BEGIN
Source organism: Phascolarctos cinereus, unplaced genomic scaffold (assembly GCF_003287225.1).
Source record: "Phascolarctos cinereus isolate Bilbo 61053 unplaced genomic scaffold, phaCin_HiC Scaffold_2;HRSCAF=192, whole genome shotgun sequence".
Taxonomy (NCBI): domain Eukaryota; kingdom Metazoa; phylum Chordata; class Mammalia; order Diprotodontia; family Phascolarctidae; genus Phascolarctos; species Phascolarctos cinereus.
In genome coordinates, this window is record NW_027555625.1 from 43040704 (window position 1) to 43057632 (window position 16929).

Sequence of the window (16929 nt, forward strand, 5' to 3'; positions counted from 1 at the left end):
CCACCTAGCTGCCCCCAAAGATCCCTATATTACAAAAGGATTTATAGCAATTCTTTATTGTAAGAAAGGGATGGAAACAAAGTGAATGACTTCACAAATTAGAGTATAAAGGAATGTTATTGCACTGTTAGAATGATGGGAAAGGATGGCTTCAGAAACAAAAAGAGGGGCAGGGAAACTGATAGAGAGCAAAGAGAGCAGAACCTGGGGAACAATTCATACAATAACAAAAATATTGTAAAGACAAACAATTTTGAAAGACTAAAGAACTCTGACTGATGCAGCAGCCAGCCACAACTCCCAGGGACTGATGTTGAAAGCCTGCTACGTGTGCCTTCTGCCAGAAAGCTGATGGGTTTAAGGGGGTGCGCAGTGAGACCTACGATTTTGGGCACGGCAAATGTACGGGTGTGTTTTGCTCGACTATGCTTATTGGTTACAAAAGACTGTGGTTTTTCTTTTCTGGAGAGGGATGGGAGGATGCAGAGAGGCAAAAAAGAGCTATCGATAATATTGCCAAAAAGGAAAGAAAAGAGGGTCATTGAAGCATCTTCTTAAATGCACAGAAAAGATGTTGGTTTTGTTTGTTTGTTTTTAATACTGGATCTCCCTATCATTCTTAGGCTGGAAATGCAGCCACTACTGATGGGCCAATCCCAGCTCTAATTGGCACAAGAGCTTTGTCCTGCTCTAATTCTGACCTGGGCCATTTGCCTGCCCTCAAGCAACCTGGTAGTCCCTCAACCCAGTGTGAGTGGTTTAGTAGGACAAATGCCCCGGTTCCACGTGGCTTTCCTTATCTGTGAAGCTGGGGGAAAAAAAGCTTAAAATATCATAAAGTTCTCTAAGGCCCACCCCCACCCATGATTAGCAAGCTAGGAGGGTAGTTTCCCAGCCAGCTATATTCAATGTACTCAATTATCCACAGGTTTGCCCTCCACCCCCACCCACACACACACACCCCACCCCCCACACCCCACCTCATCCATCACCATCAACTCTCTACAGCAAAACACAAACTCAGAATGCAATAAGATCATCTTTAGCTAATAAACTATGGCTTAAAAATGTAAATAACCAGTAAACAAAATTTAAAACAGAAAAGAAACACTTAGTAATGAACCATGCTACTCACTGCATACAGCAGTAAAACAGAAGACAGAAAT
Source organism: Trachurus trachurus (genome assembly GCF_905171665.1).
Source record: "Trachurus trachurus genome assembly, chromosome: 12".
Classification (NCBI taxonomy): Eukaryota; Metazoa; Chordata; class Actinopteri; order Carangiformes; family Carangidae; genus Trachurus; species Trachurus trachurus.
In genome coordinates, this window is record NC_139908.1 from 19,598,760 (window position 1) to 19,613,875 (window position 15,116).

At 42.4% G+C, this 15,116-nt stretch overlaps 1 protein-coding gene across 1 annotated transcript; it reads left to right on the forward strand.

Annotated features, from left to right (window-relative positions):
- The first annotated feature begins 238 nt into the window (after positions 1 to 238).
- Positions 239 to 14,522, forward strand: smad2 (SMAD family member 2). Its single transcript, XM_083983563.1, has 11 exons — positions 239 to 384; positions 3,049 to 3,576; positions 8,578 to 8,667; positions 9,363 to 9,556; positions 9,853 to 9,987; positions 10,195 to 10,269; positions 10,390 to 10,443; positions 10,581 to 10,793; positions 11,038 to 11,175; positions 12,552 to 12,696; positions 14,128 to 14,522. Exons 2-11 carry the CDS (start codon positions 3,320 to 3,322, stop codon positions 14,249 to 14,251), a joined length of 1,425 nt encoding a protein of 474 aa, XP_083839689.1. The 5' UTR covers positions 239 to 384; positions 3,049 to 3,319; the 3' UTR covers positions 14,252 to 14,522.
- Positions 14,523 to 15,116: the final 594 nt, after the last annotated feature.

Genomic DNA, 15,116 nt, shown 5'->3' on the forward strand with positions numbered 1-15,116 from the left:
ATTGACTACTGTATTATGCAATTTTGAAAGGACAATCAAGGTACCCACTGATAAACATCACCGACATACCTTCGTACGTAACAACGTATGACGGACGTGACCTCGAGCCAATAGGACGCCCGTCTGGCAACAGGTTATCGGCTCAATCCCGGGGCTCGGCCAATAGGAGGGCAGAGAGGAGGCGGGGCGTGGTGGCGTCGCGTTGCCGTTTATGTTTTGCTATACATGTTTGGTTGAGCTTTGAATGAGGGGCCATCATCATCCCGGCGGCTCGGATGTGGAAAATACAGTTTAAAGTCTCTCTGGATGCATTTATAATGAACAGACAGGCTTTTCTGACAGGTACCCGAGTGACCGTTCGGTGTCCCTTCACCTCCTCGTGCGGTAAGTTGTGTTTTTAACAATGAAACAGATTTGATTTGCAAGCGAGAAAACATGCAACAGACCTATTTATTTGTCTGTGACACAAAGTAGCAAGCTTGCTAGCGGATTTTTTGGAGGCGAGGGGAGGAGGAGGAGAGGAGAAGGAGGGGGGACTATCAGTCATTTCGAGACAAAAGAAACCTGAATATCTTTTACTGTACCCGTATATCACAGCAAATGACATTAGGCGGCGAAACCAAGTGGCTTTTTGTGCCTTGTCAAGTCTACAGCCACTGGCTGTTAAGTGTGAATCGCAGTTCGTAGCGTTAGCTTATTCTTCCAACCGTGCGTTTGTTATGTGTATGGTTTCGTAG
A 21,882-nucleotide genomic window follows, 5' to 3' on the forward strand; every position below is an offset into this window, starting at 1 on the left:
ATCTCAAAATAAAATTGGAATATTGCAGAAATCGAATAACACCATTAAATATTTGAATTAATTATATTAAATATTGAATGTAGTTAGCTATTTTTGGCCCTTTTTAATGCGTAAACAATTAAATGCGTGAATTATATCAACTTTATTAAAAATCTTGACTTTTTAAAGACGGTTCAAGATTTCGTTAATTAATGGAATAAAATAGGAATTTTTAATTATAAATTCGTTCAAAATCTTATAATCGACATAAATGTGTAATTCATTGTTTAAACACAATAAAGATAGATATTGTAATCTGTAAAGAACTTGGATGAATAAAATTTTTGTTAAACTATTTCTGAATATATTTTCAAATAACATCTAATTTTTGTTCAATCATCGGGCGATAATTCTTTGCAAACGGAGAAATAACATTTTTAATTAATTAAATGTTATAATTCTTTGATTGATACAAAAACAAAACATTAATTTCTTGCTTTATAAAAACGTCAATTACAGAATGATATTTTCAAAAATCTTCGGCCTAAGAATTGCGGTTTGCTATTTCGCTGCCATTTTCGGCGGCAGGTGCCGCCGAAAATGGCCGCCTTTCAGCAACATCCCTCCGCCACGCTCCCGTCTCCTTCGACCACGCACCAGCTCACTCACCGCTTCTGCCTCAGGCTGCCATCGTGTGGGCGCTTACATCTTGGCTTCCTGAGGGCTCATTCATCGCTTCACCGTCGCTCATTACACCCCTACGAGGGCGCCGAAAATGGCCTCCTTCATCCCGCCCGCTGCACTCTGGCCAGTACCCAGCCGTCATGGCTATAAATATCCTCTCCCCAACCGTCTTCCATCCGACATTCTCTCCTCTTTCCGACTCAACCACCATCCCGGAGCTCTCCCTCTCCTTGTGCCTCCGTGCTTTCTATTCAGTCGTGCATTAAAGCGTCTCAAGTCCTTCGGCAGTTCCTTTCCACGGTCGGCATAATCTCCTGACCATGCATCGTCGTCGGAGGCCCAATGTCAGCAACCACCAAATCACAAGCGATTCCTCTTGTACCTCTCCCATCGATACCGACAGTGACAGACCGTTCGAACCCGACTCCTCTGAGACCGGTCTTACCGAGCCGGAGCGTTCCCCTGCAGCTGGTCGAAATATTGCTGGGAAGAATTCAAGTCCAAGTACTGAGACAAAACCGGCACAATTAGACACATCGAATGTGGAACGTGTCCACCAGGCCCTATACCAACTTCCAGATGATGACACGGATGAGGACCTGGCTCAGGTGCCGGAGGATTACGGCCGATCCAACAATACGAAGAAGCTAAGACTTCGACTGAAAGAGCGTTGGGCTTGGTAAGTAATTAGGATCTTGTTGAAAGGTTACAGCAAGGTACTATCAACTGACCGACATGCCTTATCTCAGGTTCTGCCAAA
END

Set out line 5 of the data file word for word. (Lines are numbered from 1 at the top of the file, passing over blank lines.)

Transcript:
Sequence of the window (16929 nt, forward strand, 5' to 3'; positions counted from 1 at the left end):